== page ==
Thirsk Winton LLP

Sorting out your short lease – the first steps

Many of our leaseholder clients do not think too much about the term of their lease until they find out they have a problem.  This can happen either when trying to sell their flat, or perhaps when re-mortgaging.

Some mortgage lenders will not lend on leases with less than 70 years remaining, whilst some are more flexible and will lend down to 60 years.  Below that level, most lenders will refuse to lend.  This means you cannot remortgage, and it means the potential market for your property is restricted to cash buyers – this can affect the sale price you achieve.

The key points to consider are as follows:

1. Valuation advice

It’s best to speak to a surveyor with experience in this field at an early stage.  We work closely with a local surveyor who can provide immediate valuation advice.  This advice will help formulate an idea as to the likely price you will be paying for your lease extension.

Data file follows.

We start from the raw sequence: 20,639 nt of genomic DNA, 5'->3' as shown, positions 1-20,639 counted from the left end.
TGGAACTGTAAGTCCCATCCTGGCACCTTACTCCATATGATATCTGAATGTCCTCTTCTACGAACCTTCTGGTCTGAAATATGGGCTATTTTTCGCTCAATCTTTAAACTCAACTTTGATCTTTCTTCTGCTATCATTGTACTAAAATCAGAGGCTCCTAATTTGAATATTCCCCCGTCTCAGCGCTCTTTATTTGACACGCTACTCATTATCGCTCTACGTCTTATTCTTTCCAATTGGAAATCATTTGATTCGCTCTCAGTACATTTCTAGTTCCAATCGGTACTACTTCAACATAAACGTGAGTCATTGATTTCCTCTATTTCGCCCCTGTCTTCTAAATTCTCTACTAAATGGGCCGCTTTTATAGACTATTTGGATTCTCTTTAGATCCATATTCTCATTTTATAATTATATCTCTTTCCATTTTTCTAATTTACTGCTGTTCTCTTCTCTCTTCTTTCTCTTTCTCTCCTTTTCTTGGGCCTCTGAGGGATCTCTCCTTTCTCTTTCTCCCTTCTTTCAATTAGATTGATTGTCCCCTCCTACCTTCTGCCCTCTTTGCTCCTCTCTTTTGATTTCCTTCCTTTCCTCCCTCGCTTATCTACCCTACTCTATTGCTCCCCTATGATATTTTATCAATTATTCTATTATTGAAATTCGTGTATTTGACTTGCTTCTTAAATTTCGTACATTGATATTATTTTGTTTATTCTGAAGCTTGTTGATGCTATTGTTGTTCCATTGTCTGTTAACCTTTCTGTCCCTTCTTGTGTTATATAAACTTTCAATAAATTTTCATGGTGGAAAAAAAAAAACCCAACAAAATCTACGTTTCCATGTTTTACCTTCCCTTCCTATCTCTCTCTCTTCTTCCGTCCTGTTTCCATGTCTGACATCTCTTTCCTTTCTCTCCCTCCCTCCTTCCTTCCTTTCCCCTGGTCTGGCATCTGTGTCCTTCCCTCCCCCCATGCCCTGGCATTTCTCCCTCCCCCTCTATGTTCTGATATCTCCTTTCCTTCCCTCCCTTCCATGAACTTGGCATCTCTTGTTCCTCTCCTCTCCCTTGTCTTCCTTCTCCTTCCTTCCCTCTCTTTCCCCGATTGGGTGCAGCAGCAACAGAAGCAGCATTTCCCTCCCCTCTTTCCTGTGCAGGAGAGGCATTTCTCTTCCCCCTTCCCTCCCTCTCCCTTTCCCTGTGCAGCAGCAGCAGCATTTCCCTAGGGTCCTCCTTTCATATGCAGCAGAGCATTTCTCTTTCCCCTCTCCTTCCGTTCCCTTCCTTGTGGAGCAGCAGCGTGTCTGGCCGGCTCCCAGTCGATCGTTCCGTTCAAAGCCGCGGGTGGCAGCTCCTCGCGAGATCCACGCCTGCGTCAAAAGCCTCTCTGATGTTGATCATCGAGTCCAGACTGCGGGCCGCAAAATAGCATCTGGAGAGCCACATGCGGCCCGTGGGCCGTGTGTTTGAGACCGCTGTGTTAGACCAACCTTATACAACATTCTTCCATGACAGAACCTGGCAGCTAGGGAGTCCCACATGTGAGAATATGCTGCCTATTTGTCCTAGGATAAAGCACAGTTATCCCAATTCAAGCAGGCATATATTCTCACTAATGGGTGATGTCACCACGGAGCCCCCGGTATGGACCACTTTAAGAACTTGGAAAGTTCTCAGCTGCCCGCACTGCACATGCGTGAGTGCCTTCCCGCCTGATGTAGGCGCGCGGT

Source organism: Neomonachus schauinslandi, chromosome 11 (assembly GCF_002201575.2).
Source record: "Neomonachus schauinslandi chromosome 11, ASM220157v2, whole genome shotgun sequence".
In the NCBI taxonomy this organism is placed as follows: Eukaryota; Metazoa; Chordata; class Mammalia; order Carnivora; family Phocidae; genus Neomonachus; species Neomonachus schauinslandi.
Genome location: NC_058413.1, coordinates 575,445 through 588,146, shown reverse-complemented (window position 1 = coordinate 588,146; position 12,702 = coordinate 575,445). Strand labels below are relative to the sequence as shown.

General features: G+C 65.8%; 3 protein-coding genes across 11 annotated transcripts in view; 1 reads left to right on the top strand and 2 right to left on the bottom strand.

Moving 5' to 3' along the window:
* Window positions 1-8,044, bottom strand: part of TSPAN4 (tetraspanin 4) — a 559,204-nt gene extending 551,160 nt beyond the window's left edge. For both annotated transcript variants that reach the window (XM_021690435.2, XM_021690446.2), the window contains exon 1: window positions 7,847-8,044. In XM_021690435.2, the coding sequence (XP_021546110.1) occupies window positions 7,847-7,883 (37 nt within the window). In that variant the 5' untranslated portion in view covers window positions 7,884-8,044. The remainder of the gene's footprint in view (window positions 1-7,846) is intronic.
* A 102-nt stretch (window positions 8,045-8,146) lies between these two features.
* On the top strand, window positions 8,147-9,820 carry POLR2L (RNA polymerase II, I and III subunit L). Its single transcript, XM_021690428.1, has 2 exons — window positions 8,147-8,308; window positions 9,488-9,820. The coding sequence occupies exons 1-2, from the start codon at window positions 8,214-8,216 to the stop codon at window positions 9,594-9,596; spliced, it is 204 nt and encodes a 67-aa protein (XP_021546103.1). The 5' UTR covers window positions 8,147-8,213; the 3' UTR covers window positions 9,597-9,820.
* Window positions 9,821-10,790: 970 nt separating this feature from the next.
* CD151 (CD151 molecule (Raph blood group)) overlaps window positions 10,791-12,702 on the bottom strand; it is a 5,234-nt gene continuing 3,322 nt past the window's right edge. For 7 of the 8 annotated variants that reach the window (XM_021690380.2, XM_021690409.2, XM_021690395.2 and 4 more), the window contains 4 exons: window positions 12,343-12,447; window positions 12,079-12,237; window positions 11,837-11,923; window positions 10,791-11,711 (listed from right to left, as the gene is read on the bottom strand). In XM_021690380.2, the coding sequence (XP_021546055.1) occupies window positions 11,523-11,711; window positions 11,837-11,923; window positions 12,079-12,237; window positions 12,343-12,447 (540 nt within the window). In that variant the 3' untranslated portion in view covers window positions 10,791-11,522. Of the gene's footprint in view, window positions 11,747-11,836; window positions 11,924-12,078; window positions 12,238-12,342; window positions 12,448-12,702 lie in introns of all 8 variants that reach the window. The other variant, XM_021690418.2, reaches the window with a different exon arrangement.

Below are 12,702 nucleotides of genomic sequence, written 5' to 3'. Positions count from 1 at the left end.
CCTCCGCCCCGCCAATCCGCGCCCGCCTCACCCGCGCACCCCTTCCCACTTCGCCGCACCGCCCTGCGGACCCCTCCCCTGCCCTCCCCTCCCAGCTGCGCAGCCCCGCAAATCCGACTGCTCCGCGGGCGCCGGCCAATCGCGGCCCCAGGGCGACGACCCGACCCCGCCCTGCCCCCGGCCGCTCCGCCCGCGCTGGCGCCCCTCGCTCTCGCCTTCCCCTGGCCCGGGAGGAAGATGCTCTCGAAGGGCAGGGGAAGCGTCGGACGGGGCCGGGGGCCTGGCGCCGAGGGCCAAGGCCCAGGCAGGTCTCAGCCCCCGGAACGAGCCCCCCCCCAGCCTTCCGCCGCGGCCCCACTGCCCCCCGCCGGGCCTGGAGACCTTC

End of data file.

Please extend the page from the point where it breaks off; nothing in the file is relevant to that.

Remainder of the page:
2. Statutory or negotiated lease extension

You might have already approached your freeholder to ask for a lease extension, or perhaps your freeholder has approached you.  Either way, the “negotiated lease extension” they might be offering might not be as good value as a “statutory lease extension”.  Take a look at our page on Lease Extensions for more information.

3. Budgetary considerations

The lease extension premium itself will not be the only cost.  As well as your legal and surveyor costs, you will normally also be required to discharge the freeholder’s legal and valuation costs.  If you are following the statutory lease extension route, these costs must be reasonable and can be challenged.  If it is a negotiated extension, you will usually be informed of these costs at the start.  Finally, you will need to pay some relatively minor Land Registry fees.  Save for the most expensive lease extensions, where the existing term is very short and/or the property is very valuable, you will not need to pay Stamp Duty Land Tax.

If you want help getting started with your lease extension, contact us now and we’ll guide you through the next steps.

1 Comment

  1. Bonallack and Bishop Bonallack and Bishop
    5th June 2014    

    I think that a mention also that if anyone who does have a lease just above 80 years should look to extend now. Once it goes below 80 years you’ll have to pay an addition fee called the marriage value.

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